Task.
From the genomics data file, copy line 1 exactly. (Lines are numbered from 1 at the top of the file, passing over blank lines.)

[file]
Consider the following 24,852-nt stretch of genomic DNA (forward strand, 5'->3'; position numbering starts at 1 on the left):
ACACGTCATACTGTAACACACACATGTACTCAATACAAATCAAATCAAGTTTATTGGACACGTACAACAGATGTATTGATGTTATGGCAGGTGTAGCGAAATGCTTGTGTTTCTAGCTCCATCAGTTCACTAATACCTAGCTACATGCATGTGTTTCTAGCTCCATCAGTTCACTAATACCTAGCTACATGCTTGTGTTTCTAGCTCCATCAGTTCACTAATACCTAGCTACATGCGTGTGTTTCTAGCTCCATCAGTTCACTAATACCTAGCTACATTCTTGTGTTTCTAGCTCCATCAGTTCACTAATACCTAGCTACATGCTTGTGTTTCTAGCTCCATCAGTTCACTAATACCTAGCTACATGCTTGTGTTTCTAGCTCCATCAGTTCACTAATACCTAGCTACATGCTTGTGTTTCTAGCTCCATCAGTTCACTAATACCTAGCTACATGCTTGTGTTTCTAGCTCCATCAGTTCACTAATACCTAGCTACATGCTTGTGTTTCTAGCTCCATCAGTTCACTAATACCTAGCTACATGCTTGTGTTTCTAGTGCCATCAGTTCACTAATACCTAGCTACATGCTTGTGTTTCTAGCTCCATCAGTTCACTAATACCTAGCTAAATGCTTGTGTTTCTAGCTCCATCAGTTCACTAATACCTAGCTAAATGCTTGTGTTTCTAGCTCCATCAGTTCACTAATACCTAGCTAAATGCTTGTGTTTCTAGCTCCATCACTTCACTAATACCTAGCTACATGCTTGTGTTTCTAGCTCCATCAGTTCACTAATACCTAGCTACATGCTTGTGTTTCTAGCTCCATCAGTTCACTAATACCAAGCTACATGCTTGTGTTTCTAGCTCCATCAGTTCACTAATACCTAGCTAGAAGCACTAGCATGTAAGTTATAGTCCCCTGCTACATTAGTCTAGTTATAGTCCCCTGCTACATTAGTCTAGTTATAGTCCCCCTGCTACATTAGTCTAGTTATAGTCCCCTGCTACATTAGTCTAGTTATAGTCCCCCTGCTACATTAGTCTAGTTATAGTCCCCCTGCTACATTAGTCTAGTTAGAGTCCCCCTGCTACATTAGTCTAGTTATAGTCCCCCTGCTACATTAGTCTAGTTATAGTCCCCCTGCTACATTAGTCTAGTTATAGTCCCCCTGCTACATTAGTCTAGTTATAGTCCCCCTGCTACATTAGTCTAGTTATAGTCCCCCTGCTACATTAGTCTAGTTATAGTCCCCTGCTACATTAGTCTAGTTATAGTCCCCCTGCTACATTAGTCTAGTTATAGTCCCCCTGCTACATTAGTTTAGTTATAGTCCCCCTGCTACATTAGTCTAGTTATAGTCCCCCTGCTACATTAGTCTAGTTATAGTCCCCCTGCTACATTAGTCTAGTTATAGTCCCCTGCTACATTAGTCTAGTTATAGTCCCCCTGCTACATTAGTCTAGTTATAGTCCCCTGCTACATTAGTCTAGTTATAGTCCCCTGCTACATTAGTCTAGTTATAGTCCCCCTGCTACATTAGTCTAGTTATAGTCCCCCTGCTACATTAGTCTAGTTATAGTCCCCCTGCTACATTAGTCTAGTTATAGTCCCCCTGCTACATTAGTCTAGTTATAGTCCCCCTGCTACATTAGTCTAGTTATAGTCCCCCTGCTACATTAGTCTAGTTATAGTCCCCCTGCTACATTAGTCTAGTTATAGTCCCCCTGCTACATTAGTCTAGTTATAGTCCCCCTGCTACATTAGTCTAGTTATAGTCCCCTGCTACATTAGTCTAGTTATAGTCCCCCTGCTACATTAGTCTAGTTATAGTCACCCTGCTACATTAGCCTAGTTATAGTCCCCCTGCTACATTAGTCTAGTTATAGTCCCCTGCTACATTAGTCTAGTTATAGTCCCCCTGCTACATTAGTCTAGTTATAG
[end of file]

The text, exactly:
Consider the following 24,852-nt stretch of genomic DNA (forward strand, 5'->3'; position numbering starts at 1 on the left):